After an abrupt departure from Bangladesh in May due to concern for safety amongst the growing political riots and heightened tension, I have returned back to the “desh” for 10 days with additional Mass General staff to assist in the continued education and guidance of the nurses who will be working on the new Bone Marrow Transplant unit. It’s been 5 months away, but, with my old Bangla friends and DMCH nurses back at my side, part of me forgets that Maryanne and I ever left at all.
The Bone Marrow Transplant (BMT) is scheduled to open on the 23rd of this month, and while the diligent volunteers from MGH (on the ground, and back in Boston) seem to be fixing a problem at every turn, four new challenges seem to appear in its place. Because BMT is one most complicated oncology procedures performed due to the isolation, precautions and strict scheduling required for a patient to thrive, it feels like a bold contradiction to build one in Bangladesh, a country lacking in such basic medical resources. I told one colleague today that every time I think about the work to be done, I am left with a head filled with doubt but a heart full of hope.
Everybody keeps asking how it feels to be back in Bangladesh on a personal level and it hasn’t been an answer I could sum up in a few sentences, so for those of you who want to know my honest answers enough to read my blog, here are my extended thoughts to the Yes’s and No’s, I so routinely deliver to your questions.
Are you scared? To this I have thought, only that we won’t get the work done, and that I will be the only person in the history of global health who ever gained weight in a third world country from the copious carb diet.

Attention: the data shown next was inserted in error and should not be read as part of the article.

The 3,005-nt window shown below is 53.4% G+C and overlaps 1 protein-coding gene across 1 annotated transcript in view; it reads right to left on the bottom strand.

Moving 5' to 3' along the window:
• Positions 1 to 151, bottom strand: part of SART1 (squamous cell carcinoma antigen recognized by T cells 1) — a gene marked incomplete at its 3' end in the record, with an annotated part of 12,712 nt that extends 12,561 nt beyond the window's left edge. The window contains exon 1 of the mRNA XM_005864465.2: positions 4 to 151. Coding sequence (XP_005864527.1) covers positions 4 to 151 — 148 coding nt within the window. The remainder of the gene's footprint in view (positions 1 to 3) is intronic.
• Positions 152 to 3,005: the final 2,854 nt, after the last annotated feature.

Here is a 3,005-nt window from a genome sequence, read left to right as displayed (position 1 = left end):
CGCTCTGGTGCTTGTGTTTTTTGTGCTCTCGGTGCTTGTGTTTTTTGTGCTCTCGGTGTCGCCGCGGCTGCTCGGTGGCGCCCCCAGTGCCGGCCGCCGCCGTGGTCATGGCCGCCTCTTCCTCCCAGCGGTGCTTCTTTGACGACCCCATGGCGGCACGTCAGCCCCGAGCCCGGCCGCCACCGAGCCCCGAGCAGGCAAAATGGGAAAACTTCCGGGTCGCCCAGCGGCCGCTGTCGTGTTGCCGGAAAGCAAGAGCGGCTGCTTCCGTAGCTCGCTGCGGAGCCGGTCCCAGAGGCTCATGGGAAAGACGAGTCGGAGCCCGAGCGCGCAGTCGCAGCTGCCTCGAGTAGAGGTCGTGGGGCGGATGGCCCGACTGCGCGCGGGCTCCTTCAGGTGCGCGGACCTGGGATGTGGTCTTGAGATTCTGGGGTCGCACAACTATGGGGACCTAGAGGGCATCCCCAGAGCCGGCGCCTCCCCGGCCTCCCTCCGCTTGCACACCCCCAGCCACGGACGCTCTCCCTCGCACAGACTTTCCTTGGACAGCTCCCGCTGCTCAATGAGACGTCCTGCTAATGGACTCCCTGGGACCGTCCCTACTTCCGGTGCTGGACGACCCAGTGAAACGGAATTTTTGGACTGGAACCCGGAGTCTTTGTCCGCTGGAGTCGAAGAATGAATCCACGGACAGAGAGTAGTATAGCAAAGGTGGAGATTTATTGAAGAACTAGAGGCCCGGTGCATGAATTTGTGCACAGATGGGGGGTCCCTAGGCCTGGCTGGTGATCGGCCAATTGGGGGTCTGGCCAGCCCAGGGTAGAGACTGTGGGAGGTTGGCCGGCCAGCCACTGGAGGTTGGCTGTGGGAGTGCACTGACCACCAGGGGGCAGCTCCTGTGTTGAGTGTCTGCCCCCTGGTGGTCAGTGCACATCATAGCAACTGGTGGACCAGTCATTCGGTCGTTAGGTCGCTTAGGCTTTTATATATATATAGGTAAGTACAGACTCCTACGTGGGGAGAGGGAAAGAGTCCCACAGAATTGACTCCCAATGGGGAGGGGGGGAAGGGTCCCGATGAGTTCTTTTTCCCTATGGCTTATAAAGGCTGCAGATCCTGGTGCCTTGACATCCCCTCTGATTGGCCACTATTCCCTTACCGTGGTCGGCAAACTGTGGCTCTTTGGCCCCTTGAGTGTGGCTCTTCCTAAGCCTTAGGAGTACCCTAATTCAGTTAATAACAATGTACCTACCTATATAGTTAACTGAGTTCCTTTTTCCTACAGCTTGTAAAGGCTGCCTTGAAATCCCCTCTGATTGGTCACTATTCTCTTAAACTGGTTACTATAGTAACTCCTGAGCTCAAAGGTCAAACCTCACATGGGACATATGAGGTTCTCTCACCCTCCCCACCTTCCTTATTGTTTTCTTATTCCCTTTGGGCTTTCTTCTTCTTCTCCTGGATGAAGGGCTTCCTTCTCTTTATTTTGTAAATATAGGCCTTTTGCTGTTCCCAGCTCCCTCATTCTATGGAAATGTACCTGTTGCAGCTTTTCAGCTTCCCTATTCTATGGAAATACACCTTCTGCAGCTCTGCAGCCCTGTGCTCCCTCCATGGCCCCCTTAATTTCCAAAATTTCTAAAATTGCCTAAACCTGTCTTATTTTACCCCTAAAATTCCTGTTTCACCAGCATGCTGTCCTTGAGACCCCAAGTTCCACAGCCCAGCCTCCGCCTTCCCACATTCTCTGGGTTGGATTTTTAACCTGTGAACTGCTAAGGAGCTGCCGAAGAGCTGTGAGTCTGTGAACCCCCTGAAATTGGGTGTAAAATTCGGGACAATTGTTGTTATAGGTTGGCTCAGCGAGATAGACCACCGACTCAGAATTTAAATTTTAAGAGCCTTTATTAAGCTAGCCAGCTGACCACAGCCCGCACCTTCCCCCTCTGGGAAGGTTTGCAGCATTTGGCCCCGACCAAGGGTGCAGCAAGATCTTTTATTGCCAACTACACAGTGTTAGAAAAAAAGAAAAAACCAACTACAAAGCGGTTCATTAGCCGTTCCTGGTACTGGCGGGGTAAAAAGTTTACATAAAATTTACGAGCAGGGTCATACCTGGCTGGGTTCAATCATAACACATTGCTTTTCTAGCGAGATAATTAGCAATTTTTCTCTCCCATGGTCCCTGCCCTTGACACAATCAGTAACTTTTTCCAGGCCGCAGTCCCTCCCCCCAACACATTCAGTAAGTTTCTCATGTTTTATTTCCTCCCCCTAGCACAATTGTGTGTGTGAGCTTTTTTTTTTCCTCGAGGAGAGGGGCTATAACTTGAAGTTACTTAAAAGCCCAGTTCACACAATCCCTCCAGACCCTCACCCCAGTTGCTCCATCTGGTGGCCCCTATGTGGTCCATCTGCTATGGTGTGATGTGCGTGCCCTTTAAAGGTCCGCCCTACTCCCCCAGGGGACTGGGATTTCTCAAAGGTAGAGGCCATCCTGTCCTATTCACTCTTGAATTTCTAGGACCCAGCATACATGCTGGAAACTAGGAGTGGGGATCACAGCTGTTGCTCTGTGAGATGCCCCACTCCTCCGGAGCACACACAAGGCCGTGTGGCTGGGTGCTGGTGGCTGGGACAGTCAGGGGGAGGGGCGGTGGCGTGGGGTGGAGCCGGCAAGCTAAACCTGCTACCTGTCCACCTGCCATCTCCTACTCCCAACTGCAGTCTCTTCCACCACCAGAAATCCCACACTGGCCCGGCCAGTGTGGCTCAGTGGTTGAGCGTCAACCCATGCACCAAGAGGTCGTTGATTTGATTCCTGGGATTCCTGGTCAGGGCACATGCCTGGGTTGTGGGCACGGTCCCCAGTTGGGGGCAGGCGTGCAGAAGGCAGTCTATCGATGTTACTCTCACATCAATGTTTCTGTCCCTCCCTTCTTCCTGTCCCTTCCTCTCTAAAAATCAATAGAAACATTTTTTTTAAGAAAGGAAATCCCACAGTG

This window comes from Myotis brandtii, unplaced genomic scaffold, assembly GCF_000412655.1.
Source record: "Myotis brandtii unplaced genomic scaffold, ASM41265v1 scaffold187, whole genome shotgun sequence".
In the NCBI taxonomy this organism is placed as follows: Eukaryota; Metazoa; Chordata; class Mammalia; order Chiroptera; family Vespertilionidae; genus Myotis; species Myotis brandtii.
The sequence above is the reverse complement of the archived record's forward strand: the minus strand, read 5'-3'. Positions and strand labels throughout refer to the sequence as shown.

What are you thinking, going back to a place you got evacuated from, have you not learned your lesson?To this I usually giggle and assure you I have thought it through but really want to tell you that “every lesson I have every learned enough to carry to the present has been built on the grounds of perseverance, finding a window when the door shuts, never giving up and putting human life above all other worth, so no I guess I haven’t learned whatever lesson you are referring to”. For the record, if you’ve asked me that question, I still love you more than words can say and that I know you have my best interests at heart.
Is it worthwhile to endure a 24 hour trip each way for only ten days on the ground? I answered a hesitant yes last night, but I knew I answered correctly at the end of the hospital shift today. My colleague Meg (who has been a BMT RN at MGH for 20 years) and I returned back to the classroom after being on the floor for clinical practice, and I was hot, exhausted and really, really sweaty (pictures to follow) but then I looked at these nurses who are so excited to advance their education despite lack of pay raise or benefits but just because they love nursing and so my answer may be a tired, exhausted and sweaty yes, but nonetheless, always a yes.